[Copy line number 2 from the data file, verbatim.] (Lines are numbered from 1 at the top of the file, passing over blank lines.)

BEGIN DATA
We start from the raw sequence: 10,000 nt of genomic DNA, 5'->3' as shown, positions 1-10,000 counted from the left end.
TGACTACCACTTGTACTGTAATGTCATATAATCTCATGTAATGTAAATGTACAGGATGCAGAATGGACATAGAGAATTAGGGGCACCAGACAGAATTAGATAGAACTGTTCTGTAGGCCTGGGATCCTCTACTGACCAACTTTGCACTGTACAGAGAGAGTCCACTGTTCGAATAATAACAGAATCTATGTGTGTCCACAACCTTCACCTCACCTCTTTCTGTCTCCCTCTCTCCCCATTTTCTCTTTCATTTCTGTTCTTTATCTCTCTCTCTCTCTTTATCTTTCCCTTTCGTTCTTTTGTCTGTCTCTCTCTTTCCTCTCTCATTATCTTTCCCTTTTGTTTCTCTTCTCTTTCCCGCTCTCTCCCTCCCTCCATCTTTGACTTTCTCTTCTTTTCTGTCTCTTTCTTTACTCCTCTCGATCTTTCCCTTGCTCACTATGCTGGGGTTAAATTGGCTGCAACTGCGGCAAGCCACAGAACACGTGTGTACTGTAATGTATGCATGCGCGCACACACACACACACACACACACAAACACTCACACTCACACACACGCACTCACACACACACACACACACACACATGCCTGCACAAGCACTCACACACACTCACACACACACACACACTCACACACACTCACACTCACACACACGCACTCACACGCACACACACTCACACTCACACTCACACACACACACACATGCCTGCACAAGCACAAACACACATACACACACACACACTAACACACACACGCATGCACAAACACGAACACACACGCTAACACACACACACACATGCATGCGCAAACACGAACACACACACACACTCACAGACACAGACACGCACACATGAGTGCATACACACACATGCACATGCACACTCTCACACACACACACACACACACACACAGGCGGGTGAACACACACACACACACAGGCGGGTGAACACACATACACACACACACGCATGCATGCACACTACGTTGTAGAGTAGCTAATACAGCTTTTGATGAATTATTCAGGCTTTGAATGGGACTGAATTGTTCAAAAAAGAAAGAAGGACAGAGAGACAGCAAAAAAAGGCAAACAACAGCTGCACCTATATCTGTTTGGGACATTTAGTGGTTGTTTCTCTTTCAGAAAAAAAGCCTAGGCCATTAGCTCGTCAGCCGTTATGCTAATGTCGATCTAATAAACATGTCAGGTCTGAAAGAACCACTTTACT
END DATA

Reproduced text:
TGACTACCACTTGTACTGTAATGTCATATAATCTCATGTAATGTAAATGTACAGGATGCAGAATGGACATAGAGAATTAGGGGCACCAGACAGAATTAGATAGAACTGTTCTGTAGGCCTGGGATCCTCTACTGACCAACTTTGCACTGTACAGAGAGAGTCCACTGTTCGAATAATAACAGAATCTATGTGTGTCCACAACCTTCACCTCACCTCTTTCTGTCTCCCTCTCTCCCCATTTTCTCTTTCATTTCTGTTCTTTATCTCTCTCTCTCTCTTTATCTTTCCCTTTCGTTCTTTTGTCTGTCTCTCTCTTTCCTCTCTCATTATCTTTCCCTTTTGTTTCTCTTCTCTTTCCCGCTCTCTCCCTCCCTCCATCTTTGACTTTCTCTTCTTTTCTGTCTCTTTCTTTACTCCTCTCGATCTTTCCCTTGCTCACTATGCTGGGGTTAAATTGGCTGCAACTGCGGCAAGCCACAGAACACGTGTGTACTGTAATGTATGCATGCGCGCACACACACACACACACACACACAAACACTCACACTCACACACACGCACTCACACACACACACACACACACACATGCCTGCACAAGCACTCACACACACTCACACACACACACACACTCACACACACTCACACTCACACACACGCACTCACACGCACACACACTCACACTCACACTCACACACACACACACATGCCTGCACAAGCACAAACACACATACACACACACACACTAACACACACACGCATGCACAAACACGAACACACACGCTAACACACACACACACATGCATGCGCAAACACGAACACACACACACACTCACAGACACAGACACGCACACATGAGTGCATACACACACATGCACATGCACACTCTCACACACACACACACACACACACACAGGCGGGTGAACACACACACACACACAGGCGGGTGAACACACATACACACACACACGCATGCATGCACACTACGTTGTAGAGTAGCTAATACAGCTTTTGATGAATTATTCAGGCTTTGAATGGGACTGAATTGTTCAAAAAAGAAAGAAGGACAGAGAGACAGCAAAAAAAGGCAAACAACAGCTGCACCTATATCTGTTTGGGACATTTAGTGGTTGTTTCTCTTTCAGAAAAAAAGCCTAGGCCATTAGCTCGTCAGCCGTTATGCTAATGTCGATCTAATAAACATGTCAGGTCTGAAAGAACCACTTTACT